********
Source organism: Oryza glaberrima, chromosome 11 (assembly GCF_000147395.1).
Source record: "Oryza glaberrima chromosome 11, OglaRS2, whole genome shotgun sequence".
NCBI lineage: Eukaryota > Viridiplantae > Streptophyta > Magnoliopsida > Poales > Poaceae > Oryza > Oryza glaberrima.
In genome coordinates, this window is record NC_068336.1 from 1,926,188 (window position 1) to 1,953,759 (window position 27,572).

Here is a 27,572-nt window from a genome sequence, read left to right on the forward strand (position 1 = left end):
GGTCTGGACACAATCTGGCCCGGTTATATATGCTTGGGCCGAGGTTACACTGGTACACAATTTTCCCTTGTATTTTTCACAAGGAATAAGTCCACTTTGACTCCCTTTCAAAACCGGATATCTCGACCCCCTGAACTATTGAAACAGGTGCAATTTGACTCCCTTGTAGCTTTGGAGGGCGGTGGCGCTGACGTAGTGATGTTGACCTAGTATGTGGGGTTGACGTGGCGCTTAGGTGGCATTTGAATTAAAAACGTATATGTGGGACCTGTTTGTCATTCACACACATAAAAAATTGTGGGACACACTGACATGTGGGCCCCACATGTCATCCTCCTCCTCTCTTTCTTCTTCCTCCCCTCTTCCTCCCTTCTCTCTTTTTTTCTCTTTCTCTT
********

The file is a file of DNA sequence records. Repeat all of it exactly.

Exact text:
Source organism: Oryza glaberrima, chromosome 11 (assembly GCF_000147395.1).
Source record: "Oryza glaberrima chromosome 11, OglaRS2, whole genome shotgun sequence".
NCBI lineage: Eukaryota > Viridiplantae > Streptophyta > Magnoliopsida > Poales > Poaceae > Oryza > Oryza glaberrima.
In genome coordinates, this window is record NC_068336.1 from 1,926,188 (window position 1) to 1,953,759 (window position 27,572).

Here is a 27,572-nt window from a genome sequence, read left to right on the forward strand (position 1 = left end):
GGTCTGGACACAATCTGGCCCGGTTATATATGCTTGGGCCGAGGTTACACTGGTACACAATTTTCCCTTGTATTTTTCACAAGGAATAAGTCCACTTTGACTCCCTTTCAAAACCGGATATCTCGACCCCCTGAACTATTGAAACAGGTGCAATTTGACTCCCTTGTAGCTTTGGAGGGCGGTGGCGCTGACGTAGTGATGTTGACCTAGTATGTGGGGTTGACGTGGCGCTTAGGTGGCATTTGAATTAAAAACGTATATGTGGGACCTGTTTGTCATTCACACACATAAAAAATTGTGGGACACACTGACATGTGGGCCCCACATGTCATCCTCCTCCTCTCTTTCTTCTTCCTCCCCTCTTCCTCCCTTCTCTCTTTTTTTCTCTTTCTCTT